Surrendering SGO

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Desperado
Posts: 1
Joined: Wed Feb 12, 2020 6:16 pm

Surrendering SGO

Post by Desperado » Thu Feb 13, 2020 11:22 am

I have a 10yr old under an SGO for the last 4years. I am struggling with his behaviour and the impact on my 2 other children is way too much. I believe he can return to his mum as she is in a much better place now with me overseeing care and still having overriding parental Responsibility. How do I go about this?

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Suzie, FRG Adviser
Posts: 637
Joined: Thu Jul 28, 2011 11:25 am

Re: Surrendering SGO

Post by Suzie, FRG Adviser » Wed Mar 11, 2020 3:36 pm

Dear Desparado

Welcome to the Family and Friends Carers’ discussion forum.

My name is Suzie, online adviser at Family Rights Group. I am sorry it has taken sometime for you to receive a response to your post.

I am sorry that you ar experiencing difficulties with the behaviour of the 10 yea old for whom you are caring under a special guardianship order. It is not clear from your post whether you have sought any help or support from your local authority. Local authorities are able to offer support to special guardians where there are difficulties with the children for whom they are caring. This support can include therapy. You can request support under the Adoption Support Fund which includes special guardians. Please see information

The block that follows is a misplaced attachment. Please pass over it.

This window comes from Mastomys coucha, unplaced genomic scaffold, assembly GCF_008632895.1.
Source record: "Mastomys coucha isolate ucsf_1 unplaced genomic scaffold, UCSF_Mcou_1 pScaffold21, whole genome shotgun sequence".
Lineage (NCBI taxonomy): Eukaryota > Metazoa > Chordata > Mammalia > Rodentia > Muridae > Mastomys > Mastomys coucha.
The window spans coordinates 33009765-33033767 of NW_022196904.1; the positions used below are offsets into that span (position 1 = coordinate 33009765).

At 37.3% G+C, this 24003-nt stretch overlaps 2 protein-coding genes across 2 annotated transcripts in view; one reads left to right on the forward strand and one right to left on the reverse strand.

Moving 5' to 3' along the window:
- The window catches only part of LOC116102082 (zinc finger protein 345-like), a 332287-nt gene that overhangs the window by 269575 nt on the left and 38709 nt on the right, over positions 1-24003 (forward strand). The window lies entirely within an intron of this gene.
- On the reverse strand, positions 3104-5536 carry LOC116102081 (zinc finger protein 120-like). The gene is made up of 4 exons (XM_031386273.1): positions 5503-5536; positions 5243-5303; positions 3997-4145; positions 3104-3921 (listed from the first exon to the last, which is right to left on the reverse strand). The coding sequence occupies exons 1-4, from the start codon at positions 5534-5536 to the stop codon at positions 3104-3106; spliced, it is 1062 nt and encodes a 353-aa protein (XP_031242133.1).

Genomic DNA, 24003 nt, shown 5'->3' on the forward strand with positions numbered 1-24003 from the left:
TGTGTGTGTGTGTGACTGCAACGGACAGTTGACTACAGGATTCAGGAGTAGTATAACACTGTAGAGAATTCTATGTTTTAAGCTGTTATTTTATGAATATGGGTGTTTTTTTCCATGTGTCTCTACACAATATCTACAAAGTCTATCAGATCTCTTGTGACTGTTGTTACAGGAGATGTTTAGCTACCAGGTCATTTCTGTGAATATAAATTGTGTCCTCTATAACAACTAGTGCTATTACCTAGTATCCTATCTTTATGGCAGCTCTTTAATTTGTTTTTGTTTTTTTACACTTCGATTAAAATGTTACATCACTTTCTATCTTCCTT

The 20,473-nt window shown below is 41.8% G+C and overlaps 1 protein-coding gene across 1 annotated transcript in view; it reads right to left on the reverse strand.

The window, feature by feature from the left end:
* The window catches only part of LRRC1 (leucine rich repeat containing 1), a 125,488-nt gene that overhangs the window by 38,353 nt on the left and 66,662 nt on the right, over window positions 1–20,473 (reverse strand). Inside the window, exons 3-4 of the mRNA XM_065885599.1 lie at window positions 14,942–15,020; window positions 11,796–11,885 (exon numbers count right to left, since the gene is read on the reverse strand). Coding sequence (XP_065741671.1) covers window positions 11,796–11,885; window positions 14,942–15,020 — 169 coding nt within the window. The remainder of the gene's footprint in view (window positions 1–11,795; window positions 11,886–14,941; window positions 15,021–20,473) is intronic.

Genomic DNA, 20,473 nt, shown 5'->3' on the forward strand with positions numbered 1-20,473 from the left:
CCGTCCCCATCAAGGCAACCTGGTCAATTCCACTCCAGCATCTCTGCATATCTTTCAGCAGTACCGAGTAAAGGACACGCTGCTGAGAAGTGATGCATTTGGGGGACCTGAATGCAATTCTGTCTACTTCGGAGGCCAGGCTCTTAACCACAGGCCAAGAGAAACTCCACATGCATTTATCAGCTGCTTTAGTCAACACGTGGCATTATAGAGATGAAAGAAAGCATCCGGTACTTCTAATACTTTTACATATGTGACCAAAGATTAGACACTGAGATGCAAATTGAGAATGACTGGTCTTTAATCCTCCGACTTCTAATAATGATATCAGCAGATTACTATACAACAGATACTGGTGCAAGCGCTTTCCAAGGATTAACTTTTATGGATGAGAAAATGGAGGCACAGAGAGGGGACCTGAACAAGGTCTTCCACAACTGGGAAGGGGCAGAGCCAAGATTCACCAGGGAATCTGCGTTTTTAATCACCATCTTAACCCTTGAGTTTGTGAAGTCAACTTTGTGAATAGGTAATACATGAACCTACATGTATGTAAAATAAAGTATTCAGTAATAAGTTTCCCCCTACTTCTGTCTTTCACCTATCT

here

If you have already sought help and believe you are no longer able to care for the child, then it is possible to have him spend more time with his mother with a view to him going to her full time. Alternatively, you can inform children’s services of your decision not to continue caring for him and, it would then be for them, to carry out the appropriate assessment of his mother to see if he is able to return to her care full time.

Should you decide for the child to return to his mother’s care you would need to inform children’s services as they will need to stop payment of any allowance you are currently receiving.

As a special guardian you could agree to children’s services accommodating (placing in foster care) him whilst they carry out their assessment.
If none of the above suit you then, you or his mother can apply to discharge the special guardianship order and for a child arrangement order to be made in the mother’s favour. The mother would need to ask the court for permission to make her application. Please see advice sheet Special Guardianship: what does it mean for birth parents?

I hope you will find this information helpful for you and the child in question.

Best wishes

Suzie

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